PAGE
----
“Do you hear voices talking to you as I am now?” Psychiatrists have been known to ask this of patients in the belief that talking to oneself is the first sign of madness. But is this maxim true? After all, talking to oneself frequently plays a role in our achievements as both children and adults.
For psychologist and novelist Charles Fernyhough, some telling examples include his two-year-old daughter saying to herself as she plays with her toys: “I’m going to make a train track and put some cars on it.” He celebrates his own achievement in telling himself a sentence from a short story he is writing that amuses him so much he laughs out loud.
Other instances he cites include the tennis champion Andy Murray ordering himself how to play his next game, Van Gogh planning a picture, and Virginia Woolf talking aloud as she tried out sentences before writing them. To this Fernyhough adds Christopher Isherwood recording a duologue that ran “Couldn’t you get yourself excited by the shape of girls, too – if you worked hard at it?”, the retort “Why the hell should I?”, and finally “Well, it would be a lot more convenient for you if you did.”
Today’s psychologists are suspicious of the value of reports such as these, based as they are on after-the-fact introspection. Fernyhough solves this problem by getting those he studies to carry an audio recorder and to respond, whenever the device’s beeper randomly sounds, by saying what is in their mind at that very moment. Sometimes, although by no means always, they respond with inner speech. One subject, Lara, is a case in point. She says that at one point when the beep sounded, she was putting down a bottle of beer and thinking, “Do I want another one?”
What brain processes occur in such inner speech? One possibility is that the cortical system involved sends a signal to the brain’s speech detection area, telling the speaker, “This is you speaking.” By contrast, according to this hypothesis, auditory hallucinations occur when such a signal is not given to the brain’s speech detection or “listening” area, with the result that inner speech is experienced as a voice coming from outside.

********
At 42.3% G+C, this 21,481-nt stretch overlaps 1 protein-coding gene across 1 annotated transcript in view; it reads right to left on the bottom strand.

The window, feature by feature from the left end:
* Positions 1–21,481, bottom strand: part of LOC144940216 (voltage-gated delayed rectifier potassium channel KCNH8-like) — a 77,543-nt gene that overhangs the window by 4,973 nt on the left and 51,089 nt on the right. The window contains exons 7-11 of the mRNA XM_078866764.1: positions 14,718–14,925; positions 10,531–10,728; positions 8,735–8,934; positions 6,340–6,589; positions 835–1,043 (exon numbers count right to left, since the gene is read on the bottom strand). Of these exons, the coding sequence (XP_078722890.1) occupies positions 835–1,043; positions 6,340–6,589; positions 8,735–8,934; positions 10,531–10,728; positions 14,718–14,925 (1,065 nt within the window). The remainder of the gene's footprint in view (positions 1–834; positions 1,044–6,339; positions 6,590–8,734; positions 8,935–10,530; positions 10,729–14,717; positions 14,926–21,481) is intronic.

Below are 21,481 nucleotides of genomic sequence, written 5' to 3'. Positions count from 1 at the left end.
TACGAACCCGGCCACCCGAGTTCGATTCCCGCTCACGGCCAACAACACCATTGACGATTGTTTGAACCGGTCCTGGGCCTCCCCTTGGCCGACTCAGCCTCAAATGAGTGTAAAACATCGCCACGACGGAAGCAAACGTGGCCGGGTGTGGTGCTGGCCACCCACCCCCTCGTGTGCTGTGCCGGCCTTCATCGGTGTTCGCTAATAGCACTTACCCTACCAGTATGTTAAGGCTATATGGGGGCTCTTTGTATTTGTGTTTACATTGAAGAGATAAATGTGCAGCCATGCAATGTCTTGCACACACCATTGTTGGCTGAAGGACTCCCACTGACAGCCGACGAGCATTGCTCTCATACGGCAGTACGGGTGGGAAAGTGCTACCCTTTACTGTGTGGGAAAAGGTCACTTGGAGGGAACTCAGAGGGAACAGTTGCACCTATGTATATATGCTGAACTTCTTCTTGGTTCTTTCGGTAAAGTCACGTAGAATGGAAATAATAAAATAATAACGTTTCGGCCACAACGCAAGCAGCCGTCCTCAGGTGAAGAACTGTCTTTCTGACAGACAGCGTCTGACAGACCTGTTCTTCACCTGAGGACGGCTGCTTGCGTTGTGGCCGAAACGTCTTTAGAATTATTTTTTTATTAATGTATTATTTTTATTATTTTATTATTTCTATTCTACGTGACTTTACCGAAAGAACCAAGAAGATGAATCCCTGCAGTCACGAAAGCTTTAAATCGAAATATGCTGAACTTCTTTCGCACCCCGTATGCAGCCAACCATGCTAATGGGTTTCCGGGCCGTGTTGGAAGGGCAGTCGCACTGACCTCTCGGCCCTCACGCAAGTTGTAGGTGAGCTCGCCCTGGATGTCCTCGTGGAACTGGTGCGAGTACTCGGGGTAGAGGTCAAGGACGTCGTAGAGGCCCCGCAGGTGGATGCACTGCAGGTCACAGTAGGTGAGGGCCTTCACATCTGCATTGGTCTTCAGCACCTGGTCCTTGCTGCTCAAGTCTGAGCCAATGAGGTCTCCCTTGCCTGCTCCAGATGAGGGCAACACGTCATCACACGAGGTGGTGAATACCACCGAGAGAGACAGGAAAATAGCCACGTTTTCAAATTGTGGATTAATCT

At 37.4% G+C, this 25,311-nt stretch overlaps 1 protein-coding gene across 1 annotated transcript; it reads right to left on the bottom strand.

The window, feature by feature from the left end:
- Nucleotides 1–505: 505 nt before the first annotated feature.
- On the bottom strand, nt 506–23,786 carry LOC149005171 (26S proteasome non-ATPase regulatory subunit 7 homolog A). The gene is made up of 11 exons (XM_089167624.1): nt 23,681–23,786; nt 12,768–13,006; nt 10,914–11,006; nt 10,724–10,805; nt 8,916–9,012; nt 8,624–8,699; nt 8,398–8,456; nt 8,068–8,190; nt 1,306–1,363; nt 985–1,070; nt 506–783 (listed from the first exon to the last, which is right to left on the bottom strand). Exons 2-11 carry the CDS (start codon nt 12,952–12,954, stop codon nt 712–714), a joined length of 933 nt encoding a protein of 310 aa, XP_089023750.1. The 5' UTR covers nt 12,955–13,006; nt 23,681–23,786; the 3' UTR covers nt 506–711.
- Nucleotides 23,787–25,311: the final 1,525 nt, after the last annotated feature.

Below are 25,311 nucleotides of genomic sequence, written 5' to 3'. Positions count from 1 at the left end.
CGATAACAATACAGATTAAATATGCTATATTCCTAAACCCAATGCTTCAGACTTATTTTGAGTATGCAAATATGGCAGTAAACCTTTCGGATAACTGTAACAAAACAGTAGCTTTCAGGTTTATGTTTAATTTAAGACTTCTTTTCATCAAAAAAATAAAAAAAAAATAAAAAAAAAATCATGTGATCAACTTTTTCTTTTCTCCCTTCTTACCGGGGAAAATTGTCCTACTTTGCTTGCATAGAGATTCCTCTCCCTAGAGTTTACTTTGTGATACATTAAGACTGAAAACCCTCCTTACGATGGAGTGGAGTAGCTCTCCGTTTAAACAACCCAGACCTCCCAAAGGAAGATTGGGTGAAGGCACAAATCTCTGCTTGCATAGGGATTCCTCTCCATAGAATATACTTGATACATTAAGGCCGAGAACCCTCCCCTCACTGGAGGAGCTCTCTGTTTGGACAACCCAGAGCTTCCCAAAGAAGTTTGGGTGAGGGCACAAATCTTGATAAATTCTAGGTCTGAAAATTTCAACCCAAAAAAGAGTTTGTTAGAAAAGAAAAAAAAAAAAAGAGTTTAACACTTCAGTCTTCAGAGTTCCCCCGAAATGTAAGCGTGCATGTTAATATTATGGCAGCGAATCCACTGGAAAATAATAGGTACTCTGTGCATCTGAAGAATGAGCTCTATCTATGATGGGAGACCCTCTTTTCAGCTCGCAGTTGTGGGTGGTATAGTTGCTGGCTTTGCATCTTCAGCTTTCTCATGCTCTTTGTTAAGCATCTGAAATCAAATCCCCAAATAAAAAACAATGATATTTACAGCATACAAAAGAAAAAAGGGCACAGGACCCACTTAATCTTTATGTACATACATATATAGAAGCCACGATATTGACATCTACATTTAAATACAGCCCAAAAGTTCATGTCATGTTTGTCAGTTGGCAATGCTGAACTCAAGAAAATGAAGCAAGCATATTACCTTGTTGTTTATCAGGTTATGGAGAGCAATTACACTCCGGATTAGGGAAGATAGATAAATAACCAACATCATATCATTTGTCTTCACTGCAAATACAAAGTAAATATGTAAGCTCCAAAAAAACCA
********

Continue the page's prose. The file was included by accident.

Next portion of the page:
This might have been what happened when the 15th-century Norfolk mystic Margery Kempe heard Christ talking to her. It may also happen in “voice-hearers” today, who, thanks to the work of the Dutch psychiatrist Marius Romme, Fernyhough understands as victims of trauma. As illustration he recounts the case of Eleanor Longden, a woman who, having been subjected as a young child to “horrific and organised sexual torture”, suffered as a student with auditory hallucinations in which she heard voices commenting on her, saying things such as “She is leaving the building” and “She is opening the door”.
Freud attributed such hallucinatory experiences to dissociation and projection on to the external world of superego figures in the mind that were first formed through internalising the experience of those who look after us as infants. Fernyhough mentions Freud, and he also mentions Longden’s childhood experiences. But he says nothing more generally about the ways early and subsequent interpersonal factors fuel the “chorus” of voices shaping inner speech and auditory hallucinations. Nevertheless, and despite occasionally bland and tedious passages, his book, with its extensive illustrations of the creative effects of inner speech and voice-hearing, sane and mad, is a thought-provoking and engaging read.
Janet Sayers is emeritus professor of psychoanalytic psychology, University of Kent.
The Voices Within: The History and Science of How We Talk to Ourselves
By Charles Fernyhough
Profile Books, 352pp, £16.99 and £14.99
ISBN 9781781252796 and 2830788 (e-book)
Published 21 April 2016